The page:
What do you show Euphoria in?
We go back and forth from the medium’s to the low’s and it just sort of depends on the weeks. If I make an error we move down, and then if I have a solid week we will go back up. You know it’s weird though, a lot of people told me that once I had a child I would be a lot more careful and less competitive, but I actually feel the opposite. I feel so much stronger now.
Euphoria’s so competitive and I think I can count on my fingers the amount of times we haven’t placed. She really never has rails and is always game.
What do you work on at home that helps you in the competition ring?
Ilan and I have been focusing a lot on straightness. I think a lot of people forget how important it is for your horse to travel in a straight line. When I got back in the saddle this winter, Ilan noticed I was letting her get crooked. Since then, I have been doing a lot of no stirrup work and no lateral movements. I only go in straight lines and she can get really behind my leg so I want to keep her moving forward and activated. Within those straight lines I am always working on transitions and staying engaged when coming to a stop. That is something that is really hard because you want to go to your hand, but it takes just as much leg to stop a horse.
I see a grid set up out in your arena, do you do a lot of those?
That is actually the same exact striding as one of the lines from the Saturday Night 1.50m class. It was a really long one stride to a very tight two stride, so we practiced that with horses we think might see that in their future. We do a lot of grid work, and we always take tricky lines from courses. You will see this same line show up a lot, which is a combination to a very short four stride. That line became a staple in our course building last year.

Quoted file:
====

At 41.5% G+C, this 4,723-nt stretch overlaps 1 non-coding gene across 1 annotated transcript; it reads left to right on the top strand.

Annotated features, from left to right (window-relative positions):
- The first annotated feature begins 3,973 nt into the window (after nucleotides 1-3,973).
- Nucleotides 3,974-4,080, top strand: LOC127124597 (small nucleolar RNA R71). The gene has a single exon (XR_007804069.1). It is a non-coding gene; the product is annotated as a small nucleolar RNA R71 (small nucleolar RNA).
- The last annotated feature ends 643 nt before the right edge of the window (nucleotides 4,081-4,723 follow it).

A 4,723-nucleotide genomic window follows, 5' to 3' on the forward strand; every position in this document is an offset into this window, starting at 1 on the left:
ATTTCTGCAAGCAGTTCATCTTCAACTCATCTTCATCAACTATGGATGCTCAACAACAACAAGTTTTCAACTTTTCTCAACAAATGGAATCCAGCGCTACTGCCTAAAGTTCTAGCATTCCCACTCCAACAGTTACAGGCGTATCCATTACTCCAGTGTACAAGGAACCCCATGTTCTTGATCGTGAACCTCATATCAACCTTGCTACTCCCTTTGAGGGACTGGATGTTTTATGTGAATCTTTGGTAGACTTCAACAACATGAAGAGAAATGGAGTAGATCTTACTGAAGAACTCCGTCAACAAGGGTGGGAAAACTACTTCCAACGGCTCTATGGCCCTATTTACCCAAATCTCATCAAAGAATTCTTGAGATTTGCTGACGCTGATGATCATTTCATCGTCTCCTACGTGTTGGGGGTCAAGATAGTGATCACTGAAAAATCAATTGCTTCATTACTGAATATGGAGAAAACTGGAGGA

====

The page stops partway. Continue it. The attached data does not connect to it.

What’s something someone may not know about Euphoria?
When I got her, she wasn’t super friendly. She’s still not a kisser or the affectionate type which is funny because I don’t really like being kissed or hugged either.
What advice would you give to another amateur coming to WEF for the first time?
It’s really intimidating when you come here to show for the first time. You might be showing against someone who has seven horses and you only have one, or you’re just leasing a horse because that was my first experience. I had leased a horse for the equitation and I really had no business being in the equitation ring. I told Daniel that story and he said, ‘It’s not that you have no business being in that ring because everybody has a business being in the ring. You might not be as successful as the others but don’t let that discourage you because it’s important to have these milestones in your career. You’re not always going to win or have the best horse but it all adds to your success. At some point, something good is going to happen.’
Thanks for chatting with us Ariel, and your family is pretty adorable!